If you are not convicted of the underlying offense that the gang enhancement is attached to, then you cannot be found to have done that crime for the benefit of a criminal street gang, as there would be no crime in that circumstance. In other words, the enhancements must follow an offense, so dismissal of the offense, dismisses your charges AND enhancements.

You can also argue that you are not an active gang member, but a passive member or friend. In many circumstances, people involved in gangs have friends and family who are not members but who may have friends that are in gangs. Being a friend of a gang member does not make you an active participant. An experienced gang lawyer can argue your participation was only passive, and therefore there is insufficient evidence to prove you guilty of being an active participant in a criminal street gang. Note, you must be an active participant in a gang to be found guilty under PC 186.22(a), but you need not be shown to be an active member of a gang to commit an act in furtherance of a criminal street gang under the enhancement charge of PC 186.22(b).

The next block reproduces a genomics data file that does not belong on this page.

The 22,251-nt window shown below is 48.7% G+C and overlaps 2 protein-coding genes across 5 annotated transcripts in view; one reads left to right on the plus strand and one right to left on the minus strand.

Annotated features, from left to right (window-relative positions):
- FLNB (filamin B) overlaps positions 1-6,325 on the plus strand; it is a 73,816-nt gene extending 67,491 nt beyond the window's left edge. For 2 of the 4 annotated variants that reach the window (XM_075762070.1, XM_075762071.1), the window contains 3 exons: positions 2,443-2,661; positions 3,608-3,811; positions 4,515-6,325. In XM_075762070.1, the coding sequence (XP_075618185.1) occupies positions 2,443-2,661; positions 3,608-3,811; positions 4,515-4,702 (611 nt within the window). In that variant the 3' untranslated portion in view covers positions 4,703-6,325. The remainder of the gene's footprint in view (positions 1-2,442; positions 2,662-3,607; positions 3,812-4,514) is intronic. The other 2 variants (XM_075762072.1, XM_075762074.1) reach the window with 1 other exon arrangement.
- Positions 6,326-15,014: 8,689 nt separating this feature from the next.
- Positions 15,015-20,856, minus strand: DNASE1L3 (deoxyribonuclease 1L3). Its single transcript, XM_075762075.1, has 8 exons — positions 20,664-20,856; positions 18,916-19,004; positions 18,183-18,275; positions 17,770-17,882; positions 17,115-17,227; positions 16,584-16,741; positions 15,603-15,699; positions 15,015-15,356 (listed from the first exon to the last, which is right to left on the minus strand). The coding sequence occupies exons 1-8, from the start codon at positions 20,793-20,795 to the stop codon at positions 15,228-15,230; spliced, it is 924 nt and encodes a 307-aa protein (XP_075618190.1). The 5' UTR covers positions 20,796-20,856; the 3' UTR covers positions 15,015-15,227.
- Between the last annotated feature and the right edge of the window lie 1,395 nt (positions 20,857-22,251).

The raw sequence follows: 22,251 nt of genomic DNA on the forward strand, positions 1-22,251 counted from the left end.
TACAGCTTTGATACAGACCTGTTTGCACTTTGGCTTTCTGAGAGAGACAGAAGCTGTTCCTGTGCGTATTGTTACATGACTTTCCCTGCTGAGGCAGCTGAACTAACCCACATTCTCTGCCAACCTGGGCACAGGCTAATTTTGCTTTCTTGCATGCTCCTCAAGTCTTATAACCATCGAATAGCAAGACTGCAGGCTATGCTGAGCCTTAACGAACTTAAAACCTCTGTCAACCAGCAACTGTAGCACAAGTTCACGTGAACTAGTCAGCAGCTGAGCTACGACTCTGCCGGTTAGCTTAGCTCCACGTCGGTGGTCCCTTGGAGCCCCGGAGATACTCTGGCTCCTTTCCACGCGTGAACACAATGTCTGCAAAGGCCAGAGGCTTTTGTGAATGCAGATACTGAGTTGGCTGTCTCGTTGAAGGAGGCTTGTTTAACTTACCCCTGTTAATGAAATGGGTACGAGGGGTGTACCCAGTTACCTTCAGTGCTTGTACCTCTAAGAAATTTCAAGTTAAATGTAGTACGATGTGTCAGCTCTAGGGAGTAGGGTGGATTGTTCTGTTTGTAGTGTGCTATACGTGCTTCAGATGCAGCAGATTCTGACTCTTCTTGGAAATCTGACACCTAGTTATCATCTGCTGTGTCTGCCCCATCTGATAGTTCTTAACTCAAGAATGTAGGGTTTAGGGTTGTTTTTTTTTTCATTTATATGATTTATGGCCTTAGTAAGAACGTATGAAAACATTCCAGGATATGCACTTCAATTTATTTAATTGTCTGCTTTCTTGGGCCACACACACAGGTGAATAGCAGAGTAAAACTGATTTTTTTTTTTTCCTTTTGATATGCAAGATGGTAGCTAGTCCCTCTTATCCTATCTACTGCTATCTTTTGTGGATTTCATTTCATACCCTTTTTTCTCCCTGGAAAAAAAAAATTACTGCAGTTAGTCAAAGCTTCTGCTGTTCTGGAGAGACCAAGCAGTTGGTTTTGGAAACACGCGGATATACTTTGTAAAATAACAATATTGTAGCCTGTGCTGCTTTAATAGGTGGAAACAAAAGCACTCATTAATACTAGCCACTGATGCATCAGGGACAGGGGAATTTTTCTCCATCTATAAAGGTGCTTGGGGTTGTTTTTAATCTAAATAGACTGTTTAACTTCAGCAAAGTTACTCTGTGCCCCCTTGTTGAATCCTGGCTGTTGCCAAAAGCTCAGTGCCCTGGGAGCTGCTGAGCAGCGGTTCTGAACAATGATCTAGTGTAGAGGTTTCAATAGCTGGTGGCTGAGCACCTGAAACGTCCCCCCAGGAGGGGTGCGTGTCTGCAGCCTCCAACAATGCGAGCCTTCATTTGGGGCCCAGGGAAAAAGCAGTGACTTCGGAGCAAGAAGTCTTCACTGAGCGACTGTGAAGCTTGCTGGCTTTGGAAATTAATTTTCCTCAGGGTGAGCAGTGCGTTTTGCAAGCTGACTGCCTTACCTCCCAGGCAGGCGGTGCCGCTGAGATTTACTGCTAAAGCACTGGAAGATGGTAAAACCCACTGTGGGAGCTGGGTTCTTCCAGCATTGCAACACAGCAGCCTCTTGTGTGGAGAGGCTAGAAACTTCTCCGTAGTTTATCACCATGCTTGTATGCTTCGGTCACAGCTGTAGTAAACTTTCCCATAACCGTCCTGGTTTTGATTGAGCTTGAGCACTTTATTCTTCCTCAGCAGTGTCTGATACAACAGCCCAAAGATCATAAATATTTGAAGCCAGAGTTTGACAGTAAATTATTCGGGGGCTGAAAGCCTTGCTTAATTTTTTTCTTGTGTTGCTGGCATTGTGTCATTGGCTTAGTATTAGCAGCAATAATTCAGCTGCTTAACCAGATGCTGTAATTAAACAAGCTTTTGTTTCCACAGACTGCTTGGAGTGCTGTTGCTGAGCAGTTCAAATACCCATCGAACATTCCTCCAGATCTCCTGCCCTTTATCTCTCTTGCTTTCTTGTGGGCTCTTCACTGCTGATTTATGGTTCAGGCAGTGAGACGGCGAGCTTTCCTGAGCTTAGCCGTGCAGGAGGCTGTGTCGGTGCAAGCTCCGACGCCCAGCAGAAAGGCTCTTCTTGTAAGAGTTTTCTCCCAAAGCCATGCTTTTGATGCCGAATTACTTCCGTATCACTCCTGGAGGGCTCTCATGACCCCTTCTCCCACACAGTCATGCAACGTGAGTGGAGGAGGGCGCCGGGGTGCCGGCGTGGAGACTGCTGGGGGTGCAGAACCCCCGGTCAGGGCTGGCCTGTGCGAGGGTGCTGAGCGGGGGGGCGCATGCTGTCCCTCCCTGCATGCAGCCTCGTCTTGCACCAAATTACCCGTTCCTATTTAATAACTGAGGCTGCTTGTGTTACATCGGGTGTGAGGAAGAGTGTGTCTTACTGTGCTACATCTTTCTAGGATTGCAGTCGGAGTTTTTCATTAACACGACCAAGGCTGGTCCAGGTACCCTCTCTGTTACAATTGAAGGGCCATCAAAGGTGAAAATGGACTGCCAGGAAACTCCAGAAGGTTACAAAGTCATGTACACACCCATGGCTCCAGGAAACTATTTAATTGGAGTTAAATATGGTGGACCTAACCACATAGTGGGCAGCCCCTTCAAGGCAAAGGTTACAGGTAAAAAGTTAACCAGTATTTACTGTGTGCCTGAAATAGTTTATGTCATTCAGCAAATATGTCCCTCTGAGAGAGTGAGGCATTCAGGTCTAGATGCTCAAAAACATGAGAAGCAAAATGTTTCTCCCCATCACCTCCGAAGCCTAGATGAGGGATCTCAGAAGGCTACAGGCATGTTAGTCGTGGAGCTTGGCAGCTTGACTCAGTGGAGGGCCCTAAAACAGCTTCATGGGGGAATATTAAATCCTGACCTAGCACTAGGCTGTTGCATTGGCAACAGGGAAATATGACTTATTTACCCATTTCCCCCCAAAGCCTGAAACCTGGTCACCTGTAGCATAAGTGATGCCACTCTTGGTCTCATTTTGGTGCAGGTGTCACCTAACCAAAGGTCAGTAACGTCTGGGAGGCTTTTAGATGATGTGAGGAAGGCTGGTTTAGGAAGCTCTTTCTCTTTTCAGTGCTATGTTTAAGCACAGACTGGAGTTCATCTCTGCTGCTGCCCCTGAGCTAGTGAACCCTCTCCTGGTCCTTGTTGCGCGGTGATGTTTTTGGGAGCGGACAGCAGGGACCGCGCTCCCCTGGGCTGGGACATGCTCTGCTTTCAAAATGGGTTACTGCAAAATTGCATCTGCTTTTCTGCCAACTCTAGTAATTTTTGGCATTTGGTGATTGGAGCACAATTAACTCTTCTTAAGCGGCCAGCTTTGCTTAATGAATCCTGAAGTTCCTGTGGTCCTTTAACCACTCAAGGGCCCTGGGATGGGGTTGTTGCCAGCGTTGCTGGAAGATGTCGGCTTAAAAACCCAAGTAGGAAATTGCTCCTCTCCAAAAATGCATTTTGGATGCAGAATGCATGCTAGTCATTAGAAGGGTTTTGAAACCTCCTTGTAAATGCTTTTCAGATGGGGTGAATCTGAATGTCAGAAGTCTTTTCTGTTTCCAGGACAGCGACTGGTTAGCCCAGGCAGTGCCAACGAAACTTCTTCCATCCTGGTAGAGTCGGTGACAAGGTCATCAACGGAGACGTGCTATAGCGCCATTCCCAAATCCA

You cannot be found guilty of the gang enhancement if you are not committing a crime for a criminal street gang. Though many prosecutors assume every gang member commits all horrific crimes, it is not always the case. Two brothers, who happen to be apart of a gang, who commit a robbery to help their family afford rent. Maybe their family lost their jobs and livelihood during the Covid-19 pandemic, or going back to the Housing Market Crisis in the mid-2000s. Doing this, is not for the benefit of the gang, but rather, for the family. So even if you are a member of a gang, and the gang has committed crimes, and it is an offense listed above, it doesn’t prove you did it for the benefit of the gang. Having an experience Criminal Defense Attorney can argue there is insufficient evidence to prove you guilty of this offense, because you did the crime not for the benefit of a gang, but for your family. Here, getting the enhancement dismissed or dropped, can be lifechanging in terms of the exposure a person can face in their criminal case.